Is it realistic to think that children are going to be impervious to the murder and killing and cruelty they watch seven hours a day on TV? (Berry, 1993). Can we really believe the TV program directors who claim there is no hard scientific evidence to show a correlation between violence and immorality in our society and the graphic scenes they choose to show on the television screen — and then quote hard scientific evidence to show how much a twenty second advertisement will impact the behavior of the viewers? Is it reasonable to think that young adults exposed to a visual and emotional TV diet of sexual pleasuring can grow up with anywhere near a realistic or holistic sense of the principles that create a good, enduring relationships and a happy life? (Berry, 1996).
It s a process of gradual desensitization, according to Berry. These powerful cultural forces fundamentally alter our moral or ethical sense of what is in fact, right. People begin to think of social values as principles and call bad and good bad. The airwaves get polluted with filth. The static makes it difficult to get a clear message from radio control.
In a 1992 statement, the U.S. Juvenile Justice and Delinquency Prevention Department summarized literally hundreds of research studies of environmental changes over recent years:
Unfortunately, economic circumstances, cultural norms, and federal legislation in the last two decades have helped to create an environment that is less supportive to strong, stable families. . [and] at the same time these economic changes have occurred, the extended family support system has eroded.
Changes in technology have accelerated the erosion of the extended family support system. In addition to global communication and instant access to vast sources of valuable information, today s technology also provides immediate, graphic, and often unfiltered access to a full spectrum of highly impactful visual images –including pornography and vivid scenes of bloodshed and violence. Supported by and saturated with advertising, technology glamorizes materialism. It has caused a revolution in expectations. Certainly it increases our ability to reach out to others, including family members, and establish connections to people around the globe. But it also diverts and keeps families from interacting in their own homes.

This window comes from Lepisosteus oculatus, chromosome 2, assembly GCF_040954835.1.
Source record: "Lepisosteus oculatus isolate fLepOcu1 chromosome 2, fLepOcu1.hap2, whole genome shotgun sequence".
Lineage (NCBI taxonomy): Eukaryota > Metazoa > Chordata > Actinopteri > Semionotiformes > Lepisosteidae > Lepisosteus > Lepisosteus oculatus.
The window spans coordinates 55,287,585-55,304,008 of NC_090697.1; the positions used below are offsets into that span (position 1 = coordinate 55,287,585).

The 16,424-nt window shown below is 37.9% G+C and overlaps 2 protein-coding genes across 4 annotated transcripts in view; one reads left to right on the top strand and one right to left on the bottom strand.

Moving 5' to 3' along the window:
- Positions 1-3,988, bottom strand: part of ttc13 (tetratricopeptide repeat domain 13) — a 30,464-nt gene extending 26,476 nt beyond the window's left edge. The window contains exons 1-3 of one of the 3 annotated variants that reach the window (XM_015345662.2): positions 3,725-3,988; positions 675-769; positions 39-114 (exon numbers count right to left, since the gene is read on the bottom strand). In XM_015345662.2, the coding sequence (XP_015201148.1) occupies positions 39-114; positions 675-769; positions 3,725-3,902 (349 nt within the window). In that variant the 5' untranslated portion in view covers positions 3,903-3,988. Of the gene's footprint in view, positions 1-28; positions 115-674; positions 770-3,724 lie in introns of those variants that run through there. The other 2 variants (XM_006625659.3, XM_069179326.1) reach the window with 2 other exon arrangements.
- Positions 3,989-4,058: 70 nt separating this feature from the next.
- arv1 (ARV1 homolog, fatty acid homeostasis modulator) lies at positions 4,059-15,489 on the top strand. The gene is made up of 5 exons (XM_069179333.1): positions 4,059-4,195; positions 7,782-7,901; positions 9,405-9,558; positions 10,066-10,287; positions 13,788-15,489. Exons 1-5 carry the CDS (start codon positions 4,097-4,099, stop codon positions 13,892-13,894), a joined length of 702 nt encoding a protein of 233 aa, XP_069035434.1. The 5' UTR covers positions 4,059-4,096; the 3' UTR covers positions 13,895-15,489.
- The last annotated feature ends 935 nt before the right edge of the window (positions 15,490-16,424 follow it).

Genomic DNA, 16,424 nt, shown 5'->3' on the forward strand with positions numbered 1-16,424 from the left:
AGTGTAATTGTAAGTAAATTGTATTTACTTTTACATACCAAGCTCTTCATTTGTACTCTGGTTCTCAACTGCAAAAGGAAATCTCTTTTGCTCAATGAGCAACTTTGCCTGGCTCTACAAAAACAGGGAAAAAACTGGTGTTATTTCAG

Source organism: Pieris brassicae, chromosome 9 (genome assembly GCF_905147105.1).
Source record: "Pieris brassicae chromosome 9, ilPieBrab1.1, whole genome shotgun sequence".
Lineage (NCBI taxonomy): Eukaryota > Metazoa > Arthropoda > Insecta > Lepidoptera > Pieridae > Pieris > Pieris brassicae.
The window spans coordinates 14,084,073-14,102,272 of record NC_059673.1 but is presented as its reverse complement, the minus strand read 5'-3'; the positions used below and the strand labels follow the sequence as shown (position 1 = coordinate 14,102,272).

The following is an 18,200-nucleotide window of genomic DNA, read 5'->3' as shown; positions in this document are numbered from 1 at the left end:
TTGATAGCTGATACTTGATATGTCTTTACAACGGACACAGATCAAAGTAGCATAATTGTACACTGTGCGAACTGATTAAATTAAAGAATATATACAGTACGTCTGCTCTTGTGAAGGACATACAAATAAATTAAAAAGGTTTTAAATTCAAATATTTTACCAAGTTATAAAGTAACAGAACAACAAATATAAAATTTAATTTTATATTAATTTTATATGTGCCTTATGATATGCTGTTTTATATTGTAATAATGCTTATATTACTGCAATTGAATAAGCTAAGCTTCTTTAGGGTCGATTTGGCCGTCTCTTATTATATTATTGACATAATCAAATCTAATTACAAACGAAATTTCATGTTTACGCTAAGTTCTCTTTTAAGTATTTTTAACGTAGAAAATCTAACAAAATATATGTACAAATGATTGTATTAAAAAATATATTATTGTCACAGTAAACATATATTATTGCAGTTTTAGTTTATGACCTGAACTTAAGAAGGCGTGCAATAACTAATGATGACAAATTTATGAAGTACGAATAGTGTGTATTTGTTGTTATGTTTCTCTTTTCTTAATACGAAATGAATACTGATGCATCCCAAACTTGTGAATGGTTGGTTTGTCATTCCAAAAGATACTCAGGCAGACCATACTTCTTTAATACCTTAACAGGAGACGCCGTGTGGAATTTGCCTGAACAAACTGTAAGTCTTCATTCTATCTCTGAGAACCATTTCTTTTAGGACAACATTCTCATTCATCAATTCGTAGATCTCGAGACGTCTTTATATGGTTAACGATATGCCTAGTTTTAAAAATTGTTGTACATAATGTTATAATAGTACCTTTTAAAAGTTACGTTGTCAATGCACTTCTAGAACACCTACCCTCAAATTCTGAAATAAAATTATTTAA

In a recent newspaper article of the Tribune Star called, America s Latest Addiction, reported, Whether it is chatting on-line, surfing for information or playing interactive computer games against on-line opponents, Internet addiction exists. Internet time can lead some to disregard social and family activities. ISU professor of psychology Jean Kristeller says, there are similar compulsive habits attributed to Internet addiction that is more commonly associated with overeating and excessive gambling.
In a major historical study, one of the world s greatest historians, Edward Gibbon, identified five main causes of the decline and fall of the Roman civilization:
1. the breakdown of the family structure